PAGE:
An additional thank you goes out to Etta Blue, who valiantly tagged in for Bubba in providing BSDWrestle’s live play-by-play in the comments of Cari’s Preview. I know I’m like many of you in deeply appreciating this additional fun method of consuming Penn State Wrestling results content.
In an Olympic year during which Penn State’s 12th team National Championship is all but a foregone conclusion, this college wrestling season should be interesting in its own ways. For Penn Staters, that interest is likely to take the form we saw yesterday vs Lehigh: which of the Nittany Lions broad and deep room will the coaches select to toe the line each week?
There are a number of new rule changes, which Bubba has graciously unpacked for us in his updated Wrestling Primer. Bout scoring, we expect, should be wayy up this year, with the new 3-point takedown. But remember this eligibility rule is in place as well:
Freshmen wrestlers may compete in up to five ‘competition dates’ without burning their redshirt. After a wrestler’s first semester, they are allowed to wrestle ‘unattached’ without impacting eligibility. (‘Unattached’ means a wrestler competes in an open tournament ‘on their own’ without the support or singlet of the university.)
This was in place last year as well, but Coach Cael didn’t use it much:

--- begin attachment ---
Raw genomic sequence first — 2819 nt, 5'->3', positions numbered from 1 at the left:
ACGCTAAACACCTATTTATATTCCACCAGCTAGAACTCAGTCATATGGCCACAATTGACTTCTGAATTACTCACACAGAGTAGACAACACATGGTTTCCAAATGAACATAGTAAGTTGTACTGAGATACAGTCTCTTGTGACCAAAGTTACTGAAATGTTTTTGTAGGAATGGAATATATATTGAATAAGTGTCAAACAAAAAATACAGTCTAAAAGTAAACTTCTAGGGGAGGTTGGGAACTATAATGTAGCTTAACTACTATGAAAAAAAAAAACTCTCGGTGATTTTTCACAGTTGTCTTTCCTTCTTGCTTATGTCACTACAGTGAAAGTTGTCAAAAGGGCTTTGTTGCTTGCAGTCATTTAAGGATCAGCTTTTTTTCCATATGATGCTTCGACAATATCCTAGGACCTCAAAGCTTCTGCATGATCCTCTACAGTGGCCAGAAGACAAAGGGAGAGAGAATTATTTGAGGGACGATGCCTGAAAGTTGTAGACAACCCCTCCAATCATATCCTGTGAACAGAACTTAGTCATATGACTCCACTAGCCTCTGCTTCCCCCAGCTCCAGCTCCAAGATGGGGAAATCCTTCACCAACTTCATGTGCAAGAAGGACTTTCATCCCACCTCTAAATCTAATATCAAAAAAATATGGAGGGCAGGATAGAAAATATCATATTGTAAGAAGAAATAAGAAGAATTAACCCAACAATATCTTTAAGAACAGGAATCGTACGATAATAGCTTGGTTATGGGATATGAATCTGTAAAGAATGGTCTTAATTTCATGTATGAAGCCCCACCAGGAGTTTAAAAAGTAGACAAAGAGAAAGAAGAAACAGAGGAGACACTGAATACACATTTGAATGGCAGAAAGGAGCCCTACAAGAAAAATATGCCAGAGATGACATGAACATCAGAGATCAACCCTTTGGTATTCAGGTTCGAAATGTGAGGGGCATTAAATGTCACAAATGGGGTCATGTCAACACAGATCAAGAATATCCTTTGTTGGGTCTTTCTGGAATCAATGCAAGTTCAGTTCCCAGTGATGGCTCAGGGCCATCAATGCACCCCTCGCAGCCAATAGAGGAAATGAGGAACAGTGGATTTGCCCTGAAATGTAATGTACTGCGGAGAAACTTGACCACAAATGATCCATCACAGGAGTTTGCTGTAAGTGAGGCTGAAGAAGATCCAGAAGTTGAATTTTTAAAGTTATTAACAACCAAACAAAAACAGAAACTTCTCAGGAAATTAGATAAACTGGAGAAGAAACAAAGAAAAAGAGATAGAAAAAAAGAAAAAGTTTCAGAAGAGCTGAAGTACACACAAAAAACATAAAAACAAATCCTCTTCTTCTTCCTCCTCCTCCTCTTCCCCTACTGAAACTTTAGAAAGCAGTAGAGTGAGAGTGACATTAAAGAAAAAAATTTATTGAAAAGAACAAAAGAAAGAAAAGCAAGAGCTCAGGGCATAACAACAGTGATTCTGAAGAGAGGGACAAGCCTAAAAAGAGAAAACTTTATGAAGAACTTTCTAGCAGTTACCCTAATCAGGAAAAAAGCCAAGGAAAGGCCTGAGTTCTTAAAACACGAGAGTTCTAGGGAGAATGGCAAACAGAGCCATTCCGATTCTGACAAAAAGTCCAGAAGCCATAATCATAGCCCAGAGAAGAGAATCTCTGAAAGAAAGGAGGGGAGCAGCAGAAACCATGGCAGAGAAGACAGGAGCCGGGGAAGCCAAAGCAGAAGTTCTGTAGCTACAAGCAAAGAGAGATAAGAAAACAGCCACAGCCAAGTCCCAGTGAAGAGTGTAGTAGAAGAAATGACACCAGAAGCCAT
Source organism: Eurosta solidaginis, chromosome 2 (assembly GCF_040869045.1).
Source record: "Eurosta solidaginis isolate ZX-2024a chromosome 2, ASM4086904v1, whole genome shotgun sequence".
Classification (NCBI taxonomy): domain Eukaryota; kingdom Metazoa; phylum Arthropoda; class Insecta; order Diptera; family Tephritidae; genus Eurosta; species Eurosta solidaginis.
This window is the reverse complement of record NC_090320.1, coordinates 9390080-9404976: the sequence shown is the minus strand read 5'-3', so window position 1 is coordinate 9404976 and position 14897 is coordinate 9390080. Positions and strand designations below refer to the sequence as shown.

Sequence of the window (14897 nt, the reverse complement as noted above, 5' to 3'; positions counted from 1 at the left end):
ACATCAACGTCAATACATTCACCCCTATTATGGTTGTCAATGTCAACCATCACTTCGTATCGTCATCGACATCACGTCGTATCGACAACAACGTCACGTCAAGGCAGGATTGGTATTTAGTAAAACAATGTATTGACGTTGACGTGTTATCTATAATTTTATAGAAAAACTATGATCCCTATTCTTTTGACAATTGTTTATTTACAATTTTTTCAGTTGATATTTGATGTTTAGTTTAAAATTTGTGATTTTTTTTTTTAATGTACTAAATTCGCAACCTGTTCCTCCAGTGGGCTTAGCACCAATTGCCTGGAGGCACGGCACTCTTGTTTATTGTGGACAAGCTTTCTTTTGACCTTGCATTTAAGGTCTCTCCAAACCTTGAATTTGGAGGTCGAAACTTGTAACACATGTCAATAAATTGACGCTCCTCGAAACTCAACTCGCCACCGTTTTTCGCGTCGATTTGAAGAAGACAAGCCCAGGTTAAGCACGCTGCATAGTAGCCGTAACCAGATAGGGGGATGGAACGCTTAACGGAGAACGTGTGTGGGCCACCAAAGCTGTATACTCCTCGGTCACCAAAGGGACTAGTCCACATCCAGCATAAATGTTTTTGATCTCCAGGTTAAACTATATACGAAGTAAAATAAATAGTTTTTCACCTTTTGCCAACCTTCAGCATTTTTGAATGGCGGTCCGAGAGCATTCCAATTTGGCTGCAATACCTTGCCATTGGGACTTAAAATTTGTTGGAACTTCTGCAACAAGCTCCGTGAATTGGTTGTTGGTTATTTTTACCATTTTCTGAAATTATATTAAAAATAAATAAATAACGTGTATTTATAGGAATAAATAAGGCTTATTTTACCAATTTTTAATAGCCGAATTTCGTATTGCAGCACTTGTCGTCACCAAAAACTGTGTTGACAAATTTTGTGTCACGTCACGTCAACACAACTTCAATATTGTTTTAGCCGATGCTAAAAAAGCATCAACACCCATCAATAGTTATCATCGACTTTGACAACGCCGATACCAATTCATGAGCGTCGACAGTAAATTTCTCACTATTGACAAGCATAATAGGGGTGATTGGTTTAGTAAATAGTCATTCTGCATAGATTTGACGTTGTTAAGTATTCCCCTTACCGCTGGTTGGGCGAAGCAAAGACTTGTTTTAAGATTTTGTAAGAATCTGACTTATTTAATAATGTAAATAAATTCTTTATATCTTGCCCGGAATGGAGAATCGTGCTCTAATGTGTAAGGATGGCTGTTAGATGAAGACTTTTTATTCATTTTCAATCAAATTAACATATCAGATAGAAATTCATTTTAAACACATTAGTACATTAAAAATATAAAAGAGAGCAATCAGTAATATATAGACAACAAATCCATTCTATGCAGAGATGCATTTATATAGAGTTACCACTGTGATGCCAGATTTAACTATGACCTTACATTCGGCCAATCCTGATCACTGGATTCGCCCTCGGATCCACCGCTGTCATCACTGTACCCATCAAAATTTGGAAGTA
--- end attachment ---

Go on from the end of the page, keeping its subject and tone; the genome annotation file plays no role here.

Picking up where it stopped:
Even when giving breaks to “starters” (the eventual postseason representative), the depth he used was most often from upperclassmen, like Terrell Barraclough (the starter until Levi Haines’ NCAA redshirt was pulled/postponed), Baylor Shunk, Certified Stud Donovan Ball, and Seth Nevills.
Coach reminded us yesterday that, as ferocious and broad (across 10 weights) as this starting lineup is, Penn State has a number of talented true freshmen who provide depth at many weights. Perhaps seeing Kasak with spot duty—and up a weight—indicates the coaches might be more liberal with substitutions this season? Might we see true freshmen 125-pounders Braeden Davis or Brendan Wetzel, 165’s Erik Gibson or 184’s Josh Barr?
With this season’s breadth & depth, I expect we’ll continue to see the Dual Meet Win Streak accrue, but I’ll be curious to see if any more than 3 teams this season can manage to win 4 bouts against whatever variation Coach Sanderson chooses. Last year, only Lehigh, Iowa State & Iowa did so.
It should also be fun to see how 2024’s takedowns and bout scores look compared to 2023’s.
And lastly, with the schedule deeply carved out to make room for the 2023 U.S. Senior Nationals on 12/15/23, at which propably 6-8 wrestlers on this year’s college team, as well as maybe 10+ veterans representing the Nittany Lion Wrestling Club, the BSDWrestle Community can expect a lot of variety.
Once again, it’s good to be the king.
Next Up: Hofstra 1pm Sunday, 12/10, Rec Hall, BTN+($), LionVision Audio||
By: nerfstateJp Pearson
Title: Wrestling Postview: PSU 30, Lehigh 10
Sourced From: www.blackshoediaries.com/2023/12/4/23986845/wrestling-postview-psu-30-lehigh-10-carter-starocci-scary
Published Date: Mon, 04 Dec 2023 14:44:08 +0000